DevOps software development practices continue to take hold as a preferred approach to develop products more effectively. Gartner estimates that half of all enterprises use DevOps. According to research firm Technavio, the global DevOps platform market will achieve 19 percent compound annual growth between now and 2020. But the popularity of DevOps practices has also given rise to some misconceptions about them, according to a recently conducted Moonshot survey published in our new report, A Guide for Successful DevOps Adoption. Those misconceptions can seriously hamper enterprises from fully realizing the potential of DevOps.

Moonshot, working with an outside research firm, recently surveyed U.S. senior IT professionals involved in DevOps adoption, augmented by detailed discussions with senior professionals. We uncovered eight persistent myths hampering their adoption of DevOps. It’s important to understand them to overcome them:

  • Myth 1: DevOps initiatives require a separate department or group to be successful. Reality: temporary DevOps teams need to facilitate the integration of the development and operations team.
  • Myth 2: DevOps is a bottom-up or grassroots approach. Reality: although the push to adopt DevOps may come from ground-level teams, top-level executives need to own DevOps and ensure that DevOps support a structured business strategy.
  • Myth 3: adopting DevOps processes can provide immediate quantifiable gains to enterprises. Reality: adoption of new tools and breaking down departmental silos require time to take effect. It generally takes at least a year for businesses to realize significant benefits.
  • Myth 4: DevOps replaces the need for system administrators by using automation. Reality: effective DevOps can automate the redundant manual tasks and optimize performance through predictive analytics. But the role of operators becomes more sophisticated and evolved with DevOps.
  • Myth 5: development and operations teams must be co-located for successful collaboration. Reality: in the initial phase, DevOps does indeed benefit from co-located teams – but co-location is not mandatory. Geographically distributed teams can help by providing 24/7 support and optimize resource allocation.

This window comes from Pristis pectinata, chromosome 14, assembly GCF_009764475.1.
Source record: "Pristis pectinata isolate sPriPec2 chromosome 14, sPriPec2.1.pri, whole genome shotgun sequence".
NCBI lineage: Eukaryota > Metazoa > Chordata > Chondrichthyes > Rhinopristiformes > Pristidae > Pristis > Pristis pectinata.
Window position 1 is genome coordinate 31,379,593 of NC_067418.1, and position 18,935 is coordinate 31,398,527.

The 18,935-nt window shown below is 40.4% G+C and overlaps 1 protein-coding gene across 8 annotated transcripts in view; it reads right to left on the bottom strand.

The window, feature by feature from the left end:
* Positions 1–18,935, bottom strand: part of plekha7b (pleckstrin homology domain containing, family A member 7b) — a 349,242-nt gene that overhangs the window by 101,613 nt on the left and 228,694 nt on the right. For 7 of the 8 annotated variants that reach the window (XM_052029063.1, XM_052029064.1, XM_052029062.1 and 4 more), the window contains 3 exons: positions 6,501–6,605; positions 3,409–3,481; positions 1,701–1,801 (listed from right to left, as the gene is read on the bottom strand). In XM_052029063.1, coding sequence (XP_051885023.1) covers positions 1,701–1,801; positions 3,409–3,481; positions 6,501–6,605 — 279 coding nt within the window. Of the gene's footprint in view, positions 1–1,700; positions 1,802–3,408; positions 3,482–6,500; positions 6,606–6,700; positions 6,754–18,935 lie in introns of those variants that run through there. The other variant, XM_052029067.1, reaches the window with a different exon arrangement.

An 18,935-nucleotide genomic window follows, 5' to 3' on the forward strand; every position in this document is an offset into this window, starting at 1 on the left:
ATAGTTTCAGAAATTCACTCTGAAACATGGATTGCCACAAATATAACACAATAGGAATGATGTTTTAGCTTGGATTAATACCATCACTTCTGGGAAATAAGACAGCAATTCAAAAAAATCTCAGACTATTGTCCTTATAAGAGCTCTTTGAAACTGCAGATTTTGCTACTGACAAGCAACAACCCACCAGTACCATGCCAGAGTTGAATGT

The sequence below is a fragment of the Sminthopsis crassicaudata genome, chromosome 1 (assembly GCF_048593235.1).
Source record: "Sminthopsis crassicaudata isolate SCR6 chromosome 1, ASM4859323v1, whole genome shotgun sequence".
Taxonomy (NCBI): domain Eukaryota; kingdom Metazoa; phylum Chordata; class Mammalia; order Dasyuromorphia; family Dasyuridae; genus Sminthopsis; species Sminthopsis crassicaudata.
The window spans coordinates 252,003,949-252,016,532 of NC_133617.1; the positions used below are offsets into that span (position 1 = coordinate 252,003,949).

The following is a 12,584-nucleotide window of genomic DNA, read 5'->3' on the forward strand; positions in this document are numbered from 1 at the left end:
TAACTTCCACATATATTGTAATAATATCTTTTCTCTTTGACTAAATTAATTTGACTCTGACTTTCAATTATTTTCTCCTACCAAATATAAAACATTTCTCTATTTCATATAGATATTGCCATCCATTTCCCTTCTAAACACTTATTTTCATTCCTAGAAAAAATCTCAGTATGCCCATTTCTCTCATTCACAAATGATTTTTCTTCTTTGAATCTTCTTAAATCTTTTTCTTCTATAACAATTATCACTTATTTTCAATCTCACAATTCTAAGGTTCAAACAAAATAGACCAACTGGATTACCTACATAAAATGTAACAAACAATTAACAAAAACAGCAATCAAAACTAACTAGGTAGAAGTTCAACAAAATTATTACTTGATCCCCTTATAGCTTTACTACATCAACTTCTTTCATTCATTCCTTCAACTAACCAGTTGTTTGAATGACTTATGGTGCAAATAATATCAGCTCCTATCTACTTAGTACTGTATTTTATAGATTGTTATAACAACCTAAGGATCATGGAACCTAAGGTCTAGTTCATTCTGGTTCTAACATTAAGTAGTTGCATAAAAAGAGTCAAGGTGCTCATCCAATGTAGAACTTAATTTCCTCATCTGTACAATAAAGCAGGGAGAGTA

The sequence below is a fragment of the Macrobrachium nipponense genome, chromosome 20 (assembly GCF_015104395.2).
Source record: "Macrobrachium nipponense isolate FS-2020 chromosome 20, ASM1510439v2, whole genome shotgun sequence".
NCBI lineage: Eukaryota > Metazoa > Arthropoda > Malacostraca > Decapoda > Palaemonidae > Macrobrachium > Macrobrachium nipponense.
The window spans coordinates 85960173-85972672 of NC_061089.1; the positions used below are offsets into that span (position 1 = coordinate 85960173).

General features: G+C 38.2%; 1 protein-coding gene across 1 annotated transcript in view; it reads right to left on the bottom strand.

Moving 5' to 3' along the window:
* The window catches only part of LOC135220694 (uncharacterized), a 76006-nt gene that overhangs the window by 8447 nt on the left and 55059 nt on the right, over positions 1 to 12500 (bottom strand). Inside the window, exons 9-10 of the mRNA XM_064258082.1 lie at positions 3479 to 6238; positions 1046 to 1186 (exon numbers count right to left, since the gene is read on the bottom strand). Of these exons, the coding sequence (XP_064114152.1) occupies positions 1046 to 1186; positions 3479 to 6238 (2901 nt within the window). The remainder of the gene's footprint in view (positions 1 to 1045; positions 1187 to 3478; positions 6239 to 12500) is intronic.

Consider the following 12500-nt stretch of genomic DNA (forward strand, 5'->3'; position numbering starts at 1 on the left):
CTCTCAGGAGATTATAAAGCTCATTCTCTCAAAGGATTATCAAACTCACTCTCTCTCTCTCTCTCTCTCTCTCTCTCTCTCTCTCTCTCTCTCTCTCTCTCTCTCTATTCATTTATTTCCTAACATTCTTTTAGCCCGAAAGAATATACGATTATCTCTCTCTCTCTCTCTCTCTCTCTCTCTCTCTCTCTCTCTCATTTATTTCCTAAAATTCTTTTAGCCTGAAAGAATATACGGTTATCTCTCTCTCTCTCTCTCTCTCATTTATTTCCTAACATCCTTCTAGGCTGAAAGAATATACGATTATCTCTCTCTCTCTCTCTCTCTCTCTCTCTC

• Myth 6: DevOps is a skill, and hiring new DevOps talent can result in successful DevOps adoption. Reality: successful DevOps adoption requires the right culture. DevOps adoption results from a culture of communication and collaboration between the development and operations teams. Hiring the right talent is not enough.
  • Myth 7: DevOps tools are more important that investing in people and process changes. Reality: automation tools are at the center of DevOps. But DevOps is not just about automation. DevOps is about continuous integration and building a culture of collaboration.
  • Myth 8: DevOps requires the replacement of an enterprise’s technology stack. Reality: DevOps does require the introduction of new tools, but if done the right way, they will integrate with the existing tools and processes – not replace them.

These misconceptions about implementing DevOps properly create roadblocks centered around people, processes and technologies. For instance, the creation of permanent, separate DevOps departments hampers the interdepartmental integration needed for development and operations teams to collaborate effectively.

Our research indicates that enterprises need a structured approach to undertake DevOps successfully. We recommend a five-step approach that tackles issues such as aligning organizational strategy and assessing a business’s DevOps maturity. Moonshot articulate our approach, along with more detailed survey findings, A Guide for Successful DevOps Adoption. This report is a procedural guide for enterprises that are adopting or plan to adopt DevOps. The report is a tool to help you succeed with DevOps. Please contact us for your copy.

Bitnami